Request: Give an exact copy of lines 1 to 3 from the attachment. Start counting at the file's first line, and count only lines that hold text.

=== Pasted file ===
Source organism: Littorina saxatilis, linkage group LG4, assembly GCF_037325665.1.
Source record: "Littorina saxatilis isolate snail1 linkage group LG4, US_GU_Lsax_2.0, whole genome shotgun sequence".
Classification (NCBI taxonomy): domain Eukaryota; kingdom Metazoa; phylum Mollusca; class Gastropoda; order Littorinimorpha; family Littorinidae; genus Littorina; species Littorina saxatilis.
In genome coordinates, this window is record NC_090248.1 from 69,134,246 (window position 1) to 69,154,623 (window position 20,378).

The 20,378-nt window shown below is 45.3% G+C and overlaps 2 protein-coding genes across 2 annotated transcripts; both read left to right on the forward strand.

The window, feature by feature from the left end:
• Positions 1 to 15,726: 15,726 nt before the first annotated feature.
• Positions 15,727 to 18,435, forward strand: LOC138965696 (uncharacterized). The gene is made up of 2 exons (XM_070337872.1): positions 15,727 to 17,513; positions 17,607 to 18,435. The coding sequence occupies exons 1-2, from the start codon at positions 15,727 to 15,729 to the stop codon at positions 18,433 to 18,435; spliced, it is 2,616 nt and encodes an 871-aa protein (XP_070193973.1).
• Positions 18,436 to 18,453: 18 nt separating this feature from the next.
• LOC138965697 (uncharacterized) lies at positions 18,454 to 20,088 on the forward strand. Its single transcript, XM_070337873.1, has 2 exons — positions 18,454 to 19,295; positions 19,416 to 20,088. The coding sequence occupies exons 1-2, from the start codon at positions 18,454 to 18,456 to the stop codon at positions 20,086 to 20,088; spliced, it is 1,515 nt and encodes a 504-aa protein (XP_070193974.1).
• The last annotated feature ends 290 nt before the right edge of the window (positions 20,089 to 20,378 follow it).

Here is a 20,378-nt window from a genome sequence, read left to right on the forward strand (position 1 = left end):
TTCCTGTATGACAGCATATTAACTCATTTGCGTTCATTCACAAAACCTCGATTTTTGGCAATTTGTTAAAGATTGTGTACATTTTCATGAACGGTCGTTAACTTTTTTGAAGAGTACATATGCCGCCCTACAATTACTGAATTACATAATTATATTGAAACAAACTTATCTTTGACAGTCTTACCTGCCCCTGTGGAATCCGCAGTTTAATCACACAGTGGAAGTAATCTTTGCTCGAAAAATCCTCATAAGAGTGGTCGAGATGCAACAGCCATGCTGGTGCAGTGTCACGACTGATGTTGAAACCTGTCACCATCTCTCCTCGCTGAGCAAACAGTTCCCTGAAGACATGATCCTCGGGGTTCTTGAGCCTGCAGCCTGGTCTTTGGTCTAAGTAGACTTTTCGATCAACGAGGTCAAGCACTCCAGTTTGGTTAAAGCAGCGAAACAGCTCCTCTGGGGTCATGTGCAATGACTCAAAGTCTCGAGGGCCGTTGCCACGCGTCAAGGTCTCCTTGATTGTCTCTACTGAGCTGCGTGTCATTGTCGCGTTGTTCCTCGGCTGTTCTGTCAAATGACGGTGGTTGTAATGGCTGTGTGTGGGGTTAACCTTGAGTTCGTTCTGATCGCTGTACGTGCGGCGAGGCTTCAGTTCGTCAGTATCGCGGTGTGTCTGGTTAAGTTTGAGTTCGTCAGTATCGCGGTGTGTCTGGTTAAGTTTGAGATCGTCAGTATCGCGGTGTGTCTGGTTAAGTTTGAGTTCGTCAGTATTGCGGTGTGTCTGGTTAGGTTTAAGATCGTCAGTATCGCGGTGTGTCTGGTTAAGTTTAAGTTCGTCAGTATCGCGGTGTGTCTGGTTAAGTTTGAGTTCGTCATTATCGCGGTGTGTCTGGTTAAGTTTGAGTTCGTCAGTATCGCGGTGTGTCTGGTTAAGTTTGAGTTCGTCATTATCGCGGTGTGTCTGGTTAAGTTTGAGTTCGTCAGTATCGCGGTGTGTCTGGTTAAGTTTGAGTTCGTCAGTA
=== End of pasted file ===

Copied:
Source organism: Littorina saxatilis, linkage group LG4, assembly GCF_037325665.1.
Source record: "Littorina saxatilis isolate snail1 linkage group LG4, US_GU_Lsax_2.0, whole genome shotgun sequence".
Classification (NCBI taxonomy): domain Eukaryota; kingdom Metazoa; phylum Mollusca; class Gastropoda; order Littorinimorpha; family Littorinidae; genus Littorina; species Littorina saxatilis.